Health Matters Cholesterol Awareness With: Vicki Lindseth, RN
Heart disease is the number one killer of women and men in the United States. Each year more than a million Americans have heart attacks, and about half million people die from heart disease.
September is Cholesterol Awareness Month 1 out of every 3 men and 1 out of every 4 women will develop heart disease sometime in their life. Whether you have heart disease or want to prevent it, you can reduce the risk of heart attack by lowering your cholesterol level.
Why is Cholesterol so important? High blood cholesterol is one of the major risk factors for heart disease. –A risk factor is a condition that increases your chance of getting a disease.
How Does Cholesterol Cause Heart Disease? When there is too much cholesterol (a fat like substance) in your blood, it builds up in the walls of your arteries. Over time, this build up causes hardening of the arteries. The arteries become narrow and blood flow to the heart is slowed down or blocked. Blood carries oxygen to the heart. If enough blood and oxygen cannot reach your heart, you may suffer chest pain. If the blood supply to a portion of the heart is completely cut off by a blockage, the result is a heart attack.
High blood cholesterol itself does not cause symptoms Many people are unaware their cholesterol is too high. Lowering cholesterol levels that are too high lessens the risk for developing heart disease and reduces the chance of heart attack or dying of heart disease, even if you already have it.
Cholesterol lowering is important for everyone: younger, middle age, and older adults. Women and men. People with or without heart disease.
Everyone age 20 and older should have their cholesterol measured every 5 years. (More often as you age, and depending on your risk factors.)
Know your numbers, know your risk! The best way to measure your cholesterol level is by having a lipoprotein profile. This is a simple blood test performed after a 9-12 hour fast. This test is offered for a special reduced price at the PMC Health Fair in May.
A Lipoprotein profile will give you information about your: Total cholesterol LDL (bad) cholesterol HDL (good) cholesterol Triglycerides-another form of fat in your blood.
Total Cholesterol LevelCategory Less than 200 mg/dLDesirable 200-239 mg/dLBorderline High 240 mg/dL and aboveHigh
LDL Cholesterol LevelLDL Cholesterol Category Less than 100 mg/dLOptimal 100-129 mg/dLNear optimal/above optimal 130-159 mg/dLBorderline high 160-189 mg/dLHigh 190 mg/dL and aboveVery High * cholesterol levels are measured in milligrams (mg) of cholesterol per deciliter (dL) of blood.
HDL (good) cholesterol protects against heart disease, so for HDL, higher numbers are better. A level less than 40 mg/dL is low and considered a major risk factor in developing heart disease. HDL levels of 60 mg/dL or more help to lower your risk for heart disease.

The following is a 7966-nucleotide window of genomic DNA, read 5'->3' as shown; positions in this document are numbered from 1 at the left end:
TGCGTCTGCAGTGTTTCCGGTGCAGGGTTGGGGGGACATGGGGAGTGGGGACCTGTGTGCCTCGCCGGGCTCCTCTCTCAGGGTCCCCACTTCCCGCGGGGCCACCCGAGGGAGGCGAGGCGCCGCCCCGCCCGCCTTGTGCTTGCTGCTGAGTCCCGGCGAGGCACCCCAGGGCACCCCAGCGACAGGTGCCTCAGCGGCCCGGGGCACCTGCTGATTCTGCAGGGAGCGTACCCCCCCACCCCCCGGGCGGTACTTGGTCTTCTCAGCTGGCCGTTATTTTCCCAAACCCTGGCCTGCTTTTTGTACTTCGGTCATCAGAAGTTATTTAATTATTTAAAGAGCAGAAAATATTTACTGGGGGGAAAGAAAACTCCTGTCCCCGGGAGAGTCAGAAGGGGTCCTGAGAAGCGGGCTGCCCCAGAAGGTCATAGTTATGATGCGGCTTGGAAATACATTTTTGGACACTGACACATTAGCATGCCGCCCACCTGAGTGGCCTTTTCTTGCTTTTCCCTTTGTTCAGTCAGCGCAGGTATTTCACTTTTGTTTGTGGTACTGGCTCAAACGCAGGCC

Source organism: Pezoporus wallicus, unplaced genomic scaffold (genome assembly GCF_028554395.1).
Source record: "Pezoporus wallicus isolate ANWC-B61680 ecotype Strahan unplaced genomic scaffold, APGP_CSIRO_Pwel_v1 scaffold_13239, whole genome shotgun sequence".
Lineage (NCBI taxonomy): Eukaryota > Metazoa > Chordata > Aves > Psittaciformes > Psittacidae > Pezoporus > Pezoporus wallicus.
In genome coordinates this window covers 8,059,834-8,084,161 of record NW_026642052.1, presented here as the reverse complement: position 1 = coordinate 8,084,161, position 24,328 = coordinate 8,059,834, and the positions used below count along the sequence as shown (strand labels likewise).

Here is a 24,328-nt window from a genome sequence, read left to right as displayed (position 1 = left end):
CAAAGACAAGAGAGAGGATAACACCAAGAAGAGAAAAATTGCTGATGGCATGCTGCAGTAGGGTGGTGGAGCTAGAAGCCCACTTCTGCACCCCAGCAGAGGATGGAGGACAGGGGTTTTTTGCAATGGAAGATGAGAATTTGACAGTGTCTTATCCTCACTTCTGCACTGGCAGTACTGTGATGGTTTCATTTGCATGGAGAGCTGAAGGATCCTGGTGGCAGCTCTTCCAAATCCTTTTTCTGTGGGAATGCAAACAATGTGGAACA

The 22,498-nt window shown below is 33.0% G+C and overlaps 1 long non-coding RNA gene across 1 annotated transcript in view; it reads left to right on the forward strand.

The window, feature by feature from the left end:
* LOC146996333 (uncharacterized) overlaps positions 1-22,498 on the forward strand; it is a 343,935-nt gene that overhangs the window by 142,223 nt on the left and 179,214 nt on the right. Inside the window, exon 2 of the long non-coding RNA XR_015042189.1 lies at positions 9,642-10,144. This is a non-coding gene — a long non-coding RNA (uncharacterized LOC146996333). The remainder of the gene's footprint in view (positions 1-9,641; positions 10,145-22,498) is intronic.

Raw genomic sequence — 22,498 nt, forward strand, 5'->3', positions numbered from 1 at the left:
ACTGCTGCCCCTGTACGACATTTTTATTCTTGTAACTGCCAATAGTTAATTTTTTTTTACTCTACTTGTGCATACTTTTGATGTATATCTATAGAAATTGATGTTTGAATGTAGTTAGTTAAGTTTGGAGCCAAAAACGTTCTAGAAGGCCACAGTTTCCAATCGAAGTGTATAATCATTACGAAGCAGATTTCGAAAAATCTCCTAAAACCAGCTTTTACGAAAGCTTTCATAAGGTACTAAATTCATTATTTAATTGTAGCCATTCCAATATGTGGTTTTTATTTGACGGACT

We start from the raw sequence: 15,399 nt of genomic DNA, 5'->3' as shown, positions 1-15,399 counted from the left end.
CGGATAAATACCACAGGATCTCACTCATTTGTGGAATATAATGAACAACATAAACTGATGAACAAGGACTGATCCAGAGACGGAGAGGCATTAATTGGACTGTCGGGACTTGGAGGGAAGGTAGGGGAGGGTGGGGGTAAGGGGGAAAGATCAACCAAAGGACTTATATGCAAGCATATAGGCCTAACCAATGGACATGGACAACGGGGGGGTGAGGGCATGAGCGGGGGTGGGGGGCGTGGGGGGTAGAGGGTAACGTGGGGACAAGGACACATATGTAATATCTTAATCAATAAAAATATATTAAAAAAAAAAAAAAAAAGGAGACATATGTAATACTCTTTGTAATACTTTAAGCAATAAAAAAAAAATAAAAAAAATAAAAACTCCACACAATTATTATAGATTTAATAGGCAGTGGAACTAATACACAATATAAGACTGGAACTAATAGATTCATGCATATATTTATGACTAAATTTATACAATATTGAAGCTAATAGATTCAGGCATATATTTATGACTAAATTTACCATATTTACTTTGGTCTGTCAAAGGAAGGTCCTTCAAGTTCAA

Triglycerides can also raise heart disease risk. Levels that are borderline high= (150-199 mg/dL) High = (200mg/dL or more) may require treatment for some people.
What Affects Cholesterol Levels? Diet Weight Physical activity Age and gender Heredity
Things you can control : Diet Weight Physical Activity
Diet S aturated fat and cholesterol in the food you eat make your cholesterol levels go up. Saturated fat is the main culprit, but cholesterol in foods also matters. Reducing the amount of saturated fat and cholesterol in your diet helps lower your blood cholesterol levels.
Weight Being overweight is a risk factor for heart disease. It also tends to increase your cholesterol. Loosing weight can help lower your LDL and total cholesterol levels, as well as raise your HDL and lower your triglyceride levels.
Physical Activity Not being physically active is a risk factor for heart disease. Regular physical activity can help lower LDL and raise HDL levels. It also helps you loose weight. You should try to be physically active for 30 minutes on most, if not all days.
Things you can not control: Age- As women and men get older, cholesterol levels rise. Before menopause, women have lower total cholesterol levels than men of the same age. After menopause, womens LDL levels tend to rise. Heredity- Your genes partly determine how much cholesterol your body makes. High blood cholesterol can run in families.
Questions????? Visit with your Health Care Provider Or call Presentation Medical Center 477-3161 Dr. Robert Percell, Cardiologist is available to see patients in Rolla at the PMC Outreach Clinic on the Third Thursday of each month.
Remember lipoprotein profiles are offered for a reduced rate at the Health Fair in May. Health Matters Luncheons will begin again this fall. Harvest Ball- Saturday, October 18